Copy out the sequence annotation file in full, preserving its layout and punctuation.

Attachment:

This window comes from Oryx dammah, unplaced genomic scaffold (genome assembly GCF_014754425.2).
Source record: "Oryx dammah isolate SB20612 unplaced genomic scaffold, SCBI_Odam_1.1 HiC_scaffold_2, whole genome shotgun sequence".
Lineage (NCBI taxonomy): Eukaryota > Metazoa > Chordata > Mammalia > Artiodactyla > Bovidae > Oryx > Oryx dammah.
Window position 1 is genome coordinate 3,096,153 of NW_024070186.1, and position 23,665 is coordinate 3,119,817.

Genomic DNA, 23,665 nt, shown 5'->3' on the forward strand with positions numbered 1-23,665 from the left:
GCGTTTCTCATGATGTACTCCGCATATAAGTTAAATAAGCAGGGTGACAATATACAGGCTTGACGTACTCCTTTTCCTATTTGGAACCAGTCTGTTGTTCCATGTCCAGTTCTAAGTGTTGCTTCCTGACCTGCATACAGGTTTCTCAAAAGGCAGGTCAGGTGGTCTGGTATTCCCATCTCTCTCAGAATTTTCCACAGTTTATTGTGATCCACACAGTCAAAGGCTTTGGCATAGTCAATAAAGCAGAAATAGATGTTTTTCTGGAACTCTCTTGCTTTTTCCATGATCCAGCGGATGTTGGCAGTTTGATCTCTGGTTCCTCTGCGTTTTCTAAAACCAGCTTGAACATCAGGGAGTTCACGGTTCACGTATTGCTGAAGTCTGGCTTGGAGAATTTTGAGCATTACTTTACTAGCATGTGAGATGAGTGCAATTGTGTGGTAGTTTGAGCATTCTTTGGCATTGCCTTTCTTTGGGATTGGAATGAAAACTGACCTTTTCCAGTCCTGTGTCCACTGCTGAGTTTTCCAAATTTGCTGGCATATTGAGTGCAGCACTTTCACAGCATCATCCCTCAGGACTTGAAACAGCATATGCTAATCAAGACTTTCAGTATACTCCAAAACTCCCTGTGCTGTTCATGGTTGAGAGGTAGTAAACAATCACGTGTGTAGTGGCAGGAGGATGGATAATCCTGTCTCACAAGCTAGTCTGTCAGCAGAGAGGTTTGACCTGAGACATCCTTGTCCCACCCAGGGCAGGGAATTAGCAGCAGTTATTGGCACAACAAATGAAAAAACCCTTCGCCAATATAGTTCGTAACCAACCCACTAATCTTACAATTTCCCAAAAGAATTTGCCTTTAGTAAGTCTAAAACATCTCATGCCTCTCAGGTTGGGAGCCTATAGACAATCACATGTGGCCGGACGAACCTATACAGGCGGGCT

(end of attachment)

This window comes from Oryx dammah, unplaced genomic scaffold (genome assembly GCF_014754425.2).
Source record: "Oryx dammah isolate SB20612 unplaced genomic scaffold, SCBI_Odam_1.1 HiC_scaffold_2, whole genome shotgun sequence".
Lineage (NCBI taxonomy): Eukaryota > Metazoa > Chordata > Mammalia > Artiodactyla > Bovidae > Oryx > Oryx dammah.
Window position 1 is genome coordinate 3,096,153 of NW_024070186.1, and position 23,665 is coordinate 3,119,817.

Genomic DNA, 23,665 nt, shown 5'->3' on the forward strand with positions numbered 1-23,665 from the left:
GCGTTTCTCATGATGTACTCCGCATATAAGTTAAATAAGCAGGGTGACAATATACAGGCTTGACGTACTCCTTTTCCTATTTGGAACCAGTCTGTTGTTCCATGTCCAGTTCTAAGTGTTGCTTCCTGACCTGCATACAGGTTTCTCAAAAGGCAGGTCAGGTGGTCTGGTATTCCCATCTCTCTCAGAATTTTCCACAGTTTATTGTGATCCACACAGTCAAAGGCTTTGGCATAGTCAATAAAGCAGAAATAGATGTTTTTCTGGAACTCTCTTGCTTTTTCCATGATCCAGCGGATGTTGGCAGTTTGATCTCTGGTTCCTCTGCGTTTTCTAAAACCAGCTTGAACATCAGGGAGTTCACGGTTCACGTATTGCTGAAGTCTGGCTTGGAGAATTTTGAGCATTACTTTACTAGCATGTGAGATGAGTGCAATTGTGTGGTAGTTTGAGCATTCTTTGGCATTGCCTTTCTTTGGGATTGGAATGAAAACTGACCTTTTCCAGTCCTGTGTCCACTGCTGAGTTTTCCAAATTTGCTGGCATATTGAGTGCAGCACTTTCACAGCATCATCCCTCAGGACTTGAAACAGCATATGCTAATCAAGACTTTCAGTATACTCCAAAACTCCCTGTGCTGTTCATGGTTGAGAGGTAGTAAACAATCACGTGTGTAGTGGCAGGAGGATGGATAATCCTGTCTCACAAGCTAGTCTGTCAGCAGAGAGGTTTGACCTGAGACATCCTTGTCCCACCCAGGGCAGGGAATTAGCAGCAGTTATTGGCACAACAAATGAAAAAACCCTTCGCCAATATAGTTCGTAACCAACCCACTAATCTTACAATTTCCCAAAAGAATTTGCCTTTAGTAAGTCTAAAACATCTCATGCCTCTCAGGTTGGGAGCCTATAGACAATCACATGTGGCCGGACGAACCTATACAGGCGGGCT